On Saturday, Crowley Maritime Corp. christened its Commitment-class combination container/roll on-roll off (ConRo) ship El Coquí, which is among the first of its kind to be powered by liquefied natural gas (LNG).
The ship is a key new component in Crowley’s supply chain transformation in the U.S. mainland-Puerto Rico trade, the company said.
The El Coquí is the first of two Commitment-class, LNG-powered ConRo ships built at VT Halter Marine, Pascagoula, Miss., for Crowley’s shipping and logistics services between Jacksonville, Fla., and San Juan, Puerto Rico.
Operated by Crowley’s global ship management group, El Coquí arrived in San Juan on its maiden voyage July 30 from the Jacksonville Port Authority (Jaxport), its dedicated U.S. mainland port.
The new 720′ Crowley ships, built specifically for the Puerto Rico trade, are 26,500 deadweight tons (DWT), and can transport up to 2,400 20-foot-equivalent container units (TEUs) at a cruising speed of 22 knots. A wide range of container sizes and types can be accommodated, including 53-foot by 102-inch-wide, high-capacity containers, up to 300 refrigerated containers, and a mix of about 400 cars and larger vehicles in the enclosed, ventilated and weather-tight Ro/Ro decks.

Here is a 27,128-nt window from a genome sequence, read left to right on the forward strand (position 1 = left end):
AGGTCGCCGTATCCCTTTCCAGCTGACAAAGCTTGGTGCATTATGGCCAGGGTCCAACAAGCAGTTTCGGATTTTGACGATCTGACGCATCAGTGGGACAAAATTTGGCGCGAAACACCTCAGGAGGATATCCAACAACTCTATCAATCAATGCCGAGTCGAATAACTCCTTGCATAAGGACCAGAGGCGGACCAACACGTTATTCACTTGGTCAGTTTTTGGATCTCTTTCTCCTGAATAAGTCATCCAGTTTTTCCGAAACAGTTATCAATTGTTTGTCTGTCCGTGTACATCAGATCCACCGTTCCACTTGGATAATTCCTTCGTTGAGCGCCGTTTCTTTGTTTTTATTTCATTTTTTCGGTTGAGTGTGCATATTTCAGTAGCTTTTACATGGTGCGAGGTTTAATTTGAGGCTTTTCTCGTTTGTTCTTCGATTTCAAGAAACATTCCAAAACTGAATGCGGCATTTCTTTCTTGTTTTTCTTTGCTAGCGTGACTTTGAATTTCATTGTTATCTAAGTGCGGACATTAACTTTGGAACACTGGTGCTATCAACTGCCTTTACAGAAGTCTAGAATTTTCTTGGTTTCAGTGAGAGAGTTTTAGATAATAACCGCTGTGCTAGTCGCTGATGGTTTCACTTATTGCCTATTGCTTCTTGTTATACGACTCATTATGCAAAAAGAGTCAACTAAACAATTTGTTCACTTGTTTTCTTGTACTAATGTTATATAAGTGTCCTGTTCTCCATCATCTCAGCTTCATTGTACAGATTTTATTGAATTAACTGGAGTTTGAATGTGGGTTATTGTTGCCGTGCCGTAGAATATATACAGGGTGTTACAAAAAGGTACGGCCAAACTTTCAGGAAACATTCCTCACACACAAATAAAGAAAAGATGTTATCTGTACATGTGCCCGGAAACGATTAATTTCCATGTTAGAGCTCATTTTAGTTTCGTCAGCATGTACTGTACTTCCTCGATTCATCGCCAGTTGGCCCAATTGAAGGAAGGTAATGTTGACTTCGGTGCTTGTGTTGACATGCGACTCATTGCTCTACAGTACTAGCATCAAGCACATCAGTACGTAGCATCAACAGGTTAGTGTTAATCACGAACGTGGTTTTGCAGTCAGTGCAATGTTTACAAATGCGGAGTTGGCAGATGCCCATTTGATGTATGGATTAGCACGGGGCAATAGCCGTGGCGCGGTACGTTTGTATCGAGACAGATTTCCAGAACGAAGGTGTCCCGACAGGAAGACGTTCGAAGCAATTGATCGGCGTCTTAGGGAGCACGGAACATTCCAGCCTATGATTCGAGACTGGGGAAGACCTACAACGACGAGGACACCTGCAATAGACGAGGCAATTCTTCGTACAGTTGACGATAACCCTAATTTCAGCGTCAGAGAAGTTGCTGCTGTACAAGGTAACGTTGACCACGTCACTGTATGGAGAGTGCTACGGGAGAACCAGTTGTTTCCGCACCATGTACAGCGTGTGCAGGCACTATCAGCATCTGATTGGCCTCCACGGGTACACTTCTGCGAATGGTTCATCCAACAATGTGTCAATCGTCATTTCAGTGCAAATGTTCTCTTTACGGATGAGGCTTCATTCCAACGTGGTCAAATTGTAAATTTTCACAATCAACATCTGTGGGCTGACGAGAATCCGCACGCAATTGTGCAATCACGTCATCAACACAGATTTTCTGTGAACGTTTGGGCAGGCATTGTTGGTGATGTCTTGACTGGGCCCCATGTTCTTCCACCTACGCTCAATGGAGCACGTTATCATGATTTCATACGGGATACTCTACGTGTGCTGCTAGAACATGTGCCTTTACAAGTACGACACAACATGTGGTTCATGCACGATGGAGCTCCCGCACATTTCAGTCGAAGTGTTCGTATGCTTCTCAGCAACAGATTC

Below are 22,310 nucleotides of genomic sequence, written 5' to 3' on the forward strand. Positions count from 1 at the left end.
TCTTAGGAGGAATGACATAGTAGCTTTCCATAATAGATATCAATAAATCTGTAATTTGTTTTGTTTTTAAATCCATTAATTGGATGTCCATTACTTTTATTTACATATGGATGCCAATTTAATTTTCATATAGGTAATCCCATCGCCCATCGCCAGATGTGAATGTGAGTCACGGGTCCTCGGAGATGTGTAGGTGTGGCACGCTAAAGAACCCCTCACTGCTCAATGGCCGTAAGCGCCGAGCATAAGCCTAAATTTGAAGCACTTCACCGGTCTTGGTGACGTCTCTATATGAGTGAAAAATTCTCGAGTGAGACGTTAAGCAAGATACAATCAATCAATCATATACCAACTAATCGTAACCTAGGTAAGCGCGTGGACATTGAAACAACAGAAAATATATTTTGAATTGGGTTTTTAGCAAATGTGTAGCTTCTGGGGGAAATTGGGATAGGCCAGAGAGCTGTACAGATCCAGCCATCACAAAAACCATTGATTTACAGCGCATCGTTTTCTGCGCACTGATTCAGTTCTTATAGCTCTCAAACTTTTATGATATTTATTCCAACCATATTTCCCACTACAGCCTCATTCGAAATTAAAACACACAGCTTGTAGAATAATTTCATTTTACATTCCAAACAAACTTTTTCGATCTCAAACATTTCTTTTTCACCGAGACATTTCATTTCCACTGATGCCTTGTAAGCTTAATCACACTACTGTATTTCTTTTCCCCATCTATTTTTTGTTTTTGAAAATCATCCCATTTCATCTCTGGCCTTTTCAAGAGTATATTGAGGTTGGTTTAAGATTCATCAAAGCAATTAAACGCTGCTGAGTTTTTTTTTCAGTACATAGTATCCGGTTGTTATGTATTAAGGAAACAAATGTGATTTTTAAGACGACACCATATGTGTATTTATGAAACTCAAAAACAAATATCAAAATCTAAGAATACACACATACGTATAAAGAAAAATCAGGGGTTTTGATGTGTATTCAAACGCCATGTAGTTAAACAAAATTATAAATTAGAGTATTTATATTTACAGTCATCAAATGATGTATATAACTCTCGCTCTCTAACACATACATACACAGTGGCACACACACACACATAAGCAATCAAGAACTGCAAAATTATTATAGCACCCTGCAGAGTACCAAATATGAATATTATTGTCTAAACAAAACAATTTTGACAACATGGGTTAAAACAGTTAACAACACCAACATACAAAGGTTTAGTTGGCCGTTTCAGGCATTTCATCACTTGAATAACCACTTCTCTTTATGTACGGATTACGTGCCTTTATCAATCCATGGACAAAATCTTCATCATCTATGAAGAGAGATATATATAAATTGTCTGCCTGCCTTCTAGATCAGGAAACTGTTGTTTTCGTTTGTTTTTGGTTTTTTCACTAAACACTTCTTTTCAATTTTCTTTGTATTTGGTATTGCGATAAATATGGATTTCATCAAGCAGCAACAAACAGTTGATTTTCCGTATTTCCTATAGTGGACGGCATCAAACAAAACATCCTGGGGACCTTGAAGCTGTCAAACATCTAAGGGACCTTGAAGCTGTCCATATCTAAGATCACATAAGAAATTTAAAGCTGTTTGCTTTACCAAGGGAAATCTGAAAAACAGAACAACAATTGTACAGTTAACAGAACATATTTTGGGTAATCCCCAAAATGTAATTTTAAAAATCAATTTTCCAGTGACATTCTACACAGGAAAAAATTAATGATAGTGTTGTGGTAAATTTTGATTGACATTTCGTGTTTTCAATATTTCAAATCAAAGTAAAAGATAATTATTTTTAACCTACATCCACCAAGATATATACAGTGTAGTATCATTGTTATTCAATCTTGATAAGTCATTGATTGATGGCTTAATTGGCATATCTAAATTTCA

The El Coqui's sistership Taíno is in the final phases of construction and is about to begin sea trials at VT Halter’s shipyard in Pascagoula. It is expected to be delivered later this year.
“It’s a culmination of many, many years of hard work, many, many years of transition for this company,” Crowley chairman and CEO Tom Crowley said. “It’s remarkable to see the transition. Whether it’s going from Ro/Ro to Lo/Lo, the LNG fuel, putting a car house on the back of a container ship, you name it, you go through the transition of what we did to build a ship and create a supply chain that nobody else can match. And it’s here today.”
The Jones Act ships are U.S.-built, -owned and -crewed. They are part of Crowley’s $550 million investment under the Commitment-class project, modernizing its supply chain solutions serving diverse customer needs in Puerto Rico, including three new gantry cranes; a new 900' pier; and an enhanced terminal operating system at the Isla Grande Terminal in San Juan.
In Jacksonville, Crowley partner Eagle LNG constructed an LNG bunker fuel station to fuel the new ships that is among the first of its kind, Crowley officials said. The company believes that long-term, liquefied natural gas will emerge as the preferred fuel for ships.